I've been administering a FreeBSD system through SSH, and she doesn't seem to like the non-ASCII characters I've entered.

One noted in the bug report that the problem got fixed with the C.UTF-8 locale in 13-CURRENT branch, so I'd like to try to backport that into my current system.

I'd like to ask some experienced user on advice of how to do that smoothly. (Or I'll post a self-answer when I've tried and achieved it myself).

In essence: How do I backport a locale from a different version of FreeBSD?

  • I'm wondering if copying the appropriate directory under /usr/share/locale/ from a FreeBSD 13-CURRENT system is all you need... – filbranden Nov 30 '18 at 5:36
  • Also, I'll need to make that the default locale for root and some other people. The name of the locale is different: "C.UTF-8" vs "C". So I'm just trying now. – DannyNiu Nov 30 '18 at 5:38
  • Yeah, if copying it works, then just update /etc/login.conf to make it default... Looks like you're getting there, hopefully you'll find the solution, please post it as an answer! – filbranden Nov 30 '18 at 5:39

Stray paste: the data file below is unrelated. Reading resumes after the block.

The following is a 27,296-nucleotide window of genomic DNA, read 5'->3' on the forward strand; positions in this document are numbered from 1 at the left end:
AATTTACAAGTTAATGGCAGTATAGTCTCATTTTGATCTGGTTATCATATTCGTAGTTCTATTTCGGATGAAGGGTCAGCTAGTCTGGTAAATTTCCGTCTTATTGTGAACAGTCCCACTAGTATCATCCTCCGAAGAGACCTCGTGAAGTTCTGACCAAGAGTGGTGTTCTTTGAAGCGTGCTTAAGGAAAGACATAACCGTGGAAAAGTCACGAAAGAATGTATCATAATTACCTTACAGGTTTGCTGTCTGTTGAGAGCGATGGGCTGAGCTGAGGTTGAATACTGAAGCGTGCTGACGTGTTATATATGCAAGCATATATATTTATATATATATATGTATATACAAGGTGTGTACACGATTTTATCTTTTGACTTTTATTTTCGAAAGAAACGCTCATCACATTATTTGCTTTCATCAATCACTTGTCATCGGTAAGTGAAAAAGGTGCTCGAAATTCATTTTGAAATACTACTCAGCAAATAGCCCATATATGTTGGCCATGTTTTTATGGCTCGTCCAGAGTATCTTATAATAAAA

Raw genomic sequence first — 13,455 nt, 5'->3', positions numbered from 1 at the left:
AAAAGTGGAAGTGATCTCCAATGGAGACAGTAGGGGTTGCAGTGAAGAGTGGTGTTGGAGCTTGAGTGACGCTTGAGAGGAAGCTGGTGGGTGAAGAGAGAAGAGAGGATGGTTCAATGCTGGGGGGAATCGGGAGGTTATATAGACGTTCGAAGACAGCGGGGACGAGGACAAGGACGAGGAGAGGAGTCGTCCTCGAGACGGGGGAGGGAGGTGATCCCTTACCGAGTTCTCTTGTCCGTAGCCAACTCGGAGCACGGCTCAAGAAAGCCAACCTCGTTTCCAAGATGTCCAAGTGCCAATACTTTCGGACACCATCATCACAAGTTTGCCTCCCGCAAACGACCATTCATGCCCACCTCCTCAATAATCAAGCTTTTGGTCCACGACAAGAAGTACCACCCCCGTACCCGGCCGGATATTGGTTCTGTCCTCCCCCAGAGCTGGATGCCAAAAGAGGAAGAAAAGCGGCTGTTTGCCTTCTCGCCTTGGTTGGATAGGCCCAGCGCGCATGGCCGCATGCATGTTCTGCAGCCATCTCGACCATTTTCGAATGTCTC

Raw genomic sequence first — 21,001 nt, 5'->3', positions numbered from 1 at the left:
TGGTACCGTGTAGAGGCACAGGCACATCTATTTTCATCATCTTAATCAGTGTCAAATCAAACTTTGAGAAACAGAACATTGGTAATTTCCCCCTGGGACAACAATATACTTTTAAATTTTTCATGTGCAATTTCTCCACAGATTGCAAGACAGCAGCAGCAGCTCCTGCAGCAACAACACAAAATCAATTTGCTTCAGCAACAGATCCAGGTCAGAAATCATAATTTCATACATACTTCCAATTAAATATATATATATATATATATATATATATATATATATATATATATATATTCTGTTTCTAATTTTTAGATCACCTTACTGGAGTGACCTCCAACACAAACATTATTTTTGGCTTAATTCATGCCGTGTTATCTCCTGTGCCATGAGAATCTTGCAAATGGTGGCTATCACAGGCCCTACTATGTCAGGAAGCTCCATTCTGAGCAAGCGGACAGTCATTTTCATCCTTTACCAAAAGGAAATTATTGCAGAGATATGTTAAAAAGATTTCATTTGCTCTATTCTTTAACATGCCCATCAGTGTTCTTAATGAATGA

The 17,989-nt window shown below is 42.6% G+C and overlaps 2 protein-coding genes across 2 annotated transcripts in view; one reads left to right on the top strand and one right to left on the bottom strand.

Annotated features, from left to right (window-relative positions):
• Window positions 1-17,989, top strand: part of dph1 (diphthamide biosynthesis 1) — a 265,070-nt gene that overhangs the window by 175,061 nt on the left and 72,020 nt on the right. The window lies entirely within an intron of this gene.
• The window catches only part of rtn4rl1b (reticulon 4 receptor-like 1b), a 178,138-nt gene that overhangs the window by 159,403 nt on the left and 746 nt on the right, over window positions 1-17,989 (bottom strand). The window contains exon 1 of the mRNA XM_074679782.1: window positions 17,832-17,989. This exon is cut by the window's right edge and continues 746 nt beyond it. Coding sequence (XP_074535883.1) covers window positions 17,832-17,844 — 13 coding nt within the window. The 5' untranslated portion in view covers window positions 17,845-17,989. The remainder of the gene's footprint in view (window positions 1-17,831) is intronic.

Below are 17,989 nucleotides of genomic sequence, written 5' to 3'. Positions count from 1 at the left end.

1. Get the 13-CURRENT base.txz on your system, extract it to where convenient.

  2. Copy ./usr/share/locale/C.UTF-8 to the root system's /usr/share/locale using cp -R command.

  3. In sh execute export LC_ALL=C.UTF-8, and you'll be able to use the C.UTF-8 locale.

Note: Setting locale like this did not cause the SSH to be closed as described in the linked question, so it's probably okey to not touch login.conf at all and use the ".profile" method instead which is more clean.

| improve this answer | |
  • Actually, the reverse is the case. login.conf is shell-neutral, and thus cleaner, particularly on an operating system where the C shell is the default for some accounts. .profile is not. – JdeBP Jul 11 at 22:49

Your Answer

By clicking “Post Your Answer”, you agree to our terms of service, privacy policy and cookie policy

Not the answer you're looking for? Browse other questions tagged or ask your own question.